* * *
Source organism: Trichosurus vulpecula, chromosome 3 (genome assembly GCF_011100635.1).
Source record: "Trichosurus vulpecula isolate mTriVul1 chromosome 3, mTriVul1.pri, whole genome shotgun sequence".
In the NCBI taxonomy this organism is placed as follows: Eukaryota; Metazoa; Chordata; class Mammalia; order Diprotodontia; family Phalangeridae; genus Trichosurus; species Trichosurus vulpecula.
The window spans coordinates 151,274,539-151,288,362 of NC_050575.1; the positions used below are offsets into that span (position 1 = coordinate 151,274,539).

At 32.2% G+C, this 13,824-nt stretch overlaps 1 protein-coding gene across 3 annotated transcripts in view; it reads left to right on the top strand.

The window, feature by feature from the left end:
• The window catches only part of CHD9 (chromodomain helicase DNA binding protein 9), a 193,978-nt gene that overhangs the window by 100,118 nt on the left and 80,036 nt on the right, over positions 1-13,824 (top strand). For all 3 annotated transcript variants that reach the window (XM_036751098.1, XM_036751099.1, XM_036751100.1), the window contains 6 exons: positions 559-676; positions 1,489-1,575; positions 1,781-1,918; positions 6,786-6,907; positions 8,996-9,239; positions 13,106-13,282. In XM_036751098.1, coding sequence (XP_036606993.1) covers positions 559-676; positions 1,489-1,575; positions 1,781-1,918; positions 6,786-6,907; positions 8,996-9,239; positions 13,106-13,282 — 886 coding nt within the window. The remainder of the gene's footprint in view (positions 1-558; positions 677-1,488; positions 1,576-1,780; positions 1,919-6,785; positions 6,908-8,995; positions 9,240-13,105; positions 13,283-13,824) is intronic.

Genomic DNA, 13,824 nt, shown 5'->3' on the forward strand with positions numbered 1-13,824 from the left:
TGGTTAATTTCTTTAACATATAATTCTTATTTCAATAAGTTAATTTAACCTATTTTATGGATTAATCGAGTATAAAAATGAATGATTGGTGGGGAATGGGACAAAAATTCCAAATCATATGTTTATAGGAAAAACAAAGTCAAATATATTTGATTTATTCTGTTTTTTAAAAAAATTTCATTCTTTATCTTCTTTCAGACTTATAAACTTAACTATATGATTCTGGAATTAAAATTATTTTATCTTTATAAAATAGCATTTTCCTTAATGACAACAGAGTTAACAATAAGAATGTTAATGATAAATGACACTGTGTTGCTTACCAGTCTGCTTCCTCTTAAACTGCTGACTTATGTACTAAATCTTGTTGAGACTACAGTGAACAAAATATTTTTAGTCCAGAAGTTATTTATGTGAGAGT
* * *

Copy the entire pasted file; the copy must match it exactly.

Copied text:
Source organism: Trichosurus vulpecula, chromosome 3 (genome assembly GCF_011100635.1).
Source record: "Trichosurus vulpecula isolate mTriVul1 chromosome 3, mTriVul1.pri, whole genome shotgun sequence".
In the NCBI taxonomy this organism is placed as follows: Eukaryota; Metazoa; Chordata; class Mammalia; order Diprotodontia; family Phalangeridae; genus Trichosurus; species Trichosurus vulpecula.
The window spans coordinates 151,274,539-151,288,362 of NC_050575.1; the positions used below are offsets into that span (position 1 = coordinate 151,274,539).

At 32.2% G+C, this 13,824-nt stretch overlaps 1 protein-coding gene across 3 annotated transcripts in view; it reads left to right on the top strand.

The window, feature by feature from the left end:
• The window catches only part of CHD9 (chromodomain helicase DNA binding protein 9), a 193,978-nt gene that overhangs the window by 100,118 nt on the left and 80,036 nt on the right, over positions 1-13,824 (top strand). For all 3 annotated transcript variants that reach the window (XM_036751098.1, XM_036751099.1, XM_036751100.1), the window contains 6 exons: positions 559-676; positions 1,489-1,575; positions 1,781-1,918; positions 6,786-6,907; positions 8,996-9,239; positions 13,106-13,282. In XM_036751098.1, coding sequence (XP_036606993.1) covers positions 559-676; positions 1,489-1,575; positions 1,781-1,918; positions 6,786-6,907; positions 8,996-9,239; positions 13,106-13,282 — 886 coding nt within the window. The remainder of the gene's footprint in view (positions 1-558; positions 677-1,488; positions 1,576-1,780; positions 1,919-6,785; positions 6,908-8,995; positions 9,240-13,105; positions 13,283-13,824) is intronic.

Genomic DNA, 13,824 nt, shown 5'->3' on the forward strand with positions numbered 1-13,824 from the left:
TGGTTAATTTCTTTAACATATAATTCTTATTTCAATAAGTTAATTTAACCTATTTTATGGATTAATCGAGTATAAAAATGAATGATTGGTGGGGAATGGGACAAAAATTCCAAATCATATGTTTATAGGAAAAACAAAGTCAAATATATTTGATTTATTCTGTTTTTTAAAAAAATTTCATTCTTTATCTTCTTTCAGACTTATAAACTTAACTATATGATTCTGGAATTAAAATTATTTTATCTTTATAAAATAGCATTTTCCTTAATGACAACAGAGTTAACAATAAGAATGTTAATGATAAATGACACTGTGTTGCTTACCAGTCTGCTTCCTCTTAAACTGCTGACTTATGTACTAAATCTTGTTGAGACTACAGTGAACAAAATATTTTTAGTCCAGAAGTTATTTATGTGAGAGT